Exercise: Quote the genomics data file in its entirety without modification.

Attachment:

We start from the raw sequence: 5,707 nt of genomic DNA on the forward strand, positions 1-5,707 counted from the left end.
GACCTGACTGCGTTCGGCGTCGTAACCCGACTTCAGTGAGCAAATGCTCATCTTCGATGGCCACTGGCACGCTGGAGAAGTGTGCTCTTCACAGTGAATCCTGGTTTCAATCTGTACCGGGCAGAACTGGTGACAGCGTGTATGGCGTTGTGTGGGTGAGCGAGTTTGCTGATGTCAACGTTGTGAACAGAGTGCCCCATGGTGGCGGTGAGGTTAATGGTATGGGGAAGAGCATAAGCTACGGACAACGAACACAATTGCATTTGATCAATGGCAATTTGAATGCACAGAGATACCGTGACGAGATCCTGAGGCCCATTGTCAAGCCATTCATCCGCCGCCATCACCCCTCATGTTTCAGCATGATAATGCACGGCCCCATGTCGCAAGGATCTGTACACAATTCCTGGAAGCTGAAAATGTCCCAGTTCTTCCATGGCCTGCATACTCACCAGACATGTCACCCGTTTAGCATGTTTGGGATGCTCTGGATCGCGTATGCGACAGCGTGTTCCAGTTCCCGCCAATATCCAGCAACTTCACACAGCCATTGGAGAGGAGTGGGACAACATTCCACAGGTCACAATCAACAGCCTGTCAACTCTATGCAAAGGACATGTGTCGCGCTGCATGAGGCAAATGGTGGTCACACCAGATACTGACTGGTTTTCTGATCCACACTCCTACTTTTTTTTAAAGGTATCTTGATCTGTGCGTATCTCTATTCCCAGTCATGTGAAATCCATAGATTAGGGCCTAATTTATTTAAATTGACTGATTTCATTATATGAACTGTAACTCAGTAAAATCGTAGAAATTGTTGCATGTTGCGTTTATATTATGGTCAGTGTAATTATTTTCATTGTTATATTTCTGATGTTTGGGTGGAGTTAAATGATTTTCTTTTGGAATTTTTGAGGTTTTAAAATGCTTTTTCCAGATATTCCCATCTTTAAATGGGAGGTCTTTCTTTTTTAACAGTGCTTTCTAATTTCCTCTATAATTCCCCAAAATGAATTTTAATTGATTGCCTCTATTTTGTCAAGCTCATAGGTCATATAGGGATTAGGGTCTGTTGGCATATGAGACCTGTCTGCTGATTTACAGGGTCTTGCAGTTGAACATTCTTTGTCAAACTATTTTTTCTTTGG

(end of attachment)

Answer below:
We start from the raw sequence: 5,707 nt of genomic DNA on the forward strand, positions 1-5,707 counted from the left end.
GACCTGACTGCGTTCGGCGTCGTAACCCGACTTCAGTGAGCAAATGCTCATCTTCGATGGCCACTGGCACGCTGGAGAAGTGTGCTCTTCACAGTGAATCCTGGTTTCAATCTGTACCGGGCAGAACTGGTGACAGCGTGTATGGCGTTGTGTGGGTGAGCGAGTTTGCTGATGTCAACGTTGTGAACAGAGTGCCCCATGGTGGCGGTGAGGTTAATGGTATGGGGAAGAGCATAAGCTACGGACAACGAACACAATTGCATTTGATCAATGGCAATTTGAATGCACAGAGATACCGTGACGAGATCCTGAGGCCCATTGTCAAGCCATTCATCCGCCGCCATCACCCCTCATGTTTCAGCATGATAATGCACGGCCCCATGTCGCAAGGATCTGTACACAATTCCTGGAAGCTGAAAATGTCCCAGTTCTTCCATGGCCTGCATACTCACCAGACATGTCACCCGTTTAGCATGTTTGGGATGCTCTGGATCGCGTATGCGACAGCGTGTTCCAGTTCCCGCCAATATCCAGCAACTTCACACAGCCATTGGAGAGGAGTGGGACAACATTCCACAGGTCACAATCAACAGCCTGTCAACTCTATGCAAAGGACATGTGTCGCGCTGCATGAGGCAAATGGTGGTCACACCAGATACTGACTGGTTTTCTGATCCACACTCCTACTTTTTTTTAAAGGTATCTTGATCTGTGCGTATCTCTATTCCCAGTCATGTGAAATCCATAGATTAGGGCCTAATTTATTTAAATTGACTGATTTCATTATATGAACTGTAACTCAGTAAAATCGTAGAAATTGTTGCATGTTGCGTTTATATTATGGTCAGTGTAATTATTTTCATTGTTATATTTCTGATGTTTGGGTGGAGTTAAATGATTTTCTTTTGGAATTTTTGAGGTTTTAAAATGCTTTTTCCAGATATTCCCATCTTTAAATGGGAGGTCTTTCTTTTTTAACAGTGCTTTCTAATTTCCTCTATAATTCCCCAAAATGAATTTTAATTGATTGCCTCTATTTTGTCAAGCTCATAGGTCATATAGGGATTAGGGTCTGTTGGCATATGAGACCTGTCTGCTGATTTACAGGGTCTTGCAGTTGAACATTCTTTGTCAAACTATTTTTTCTTTGG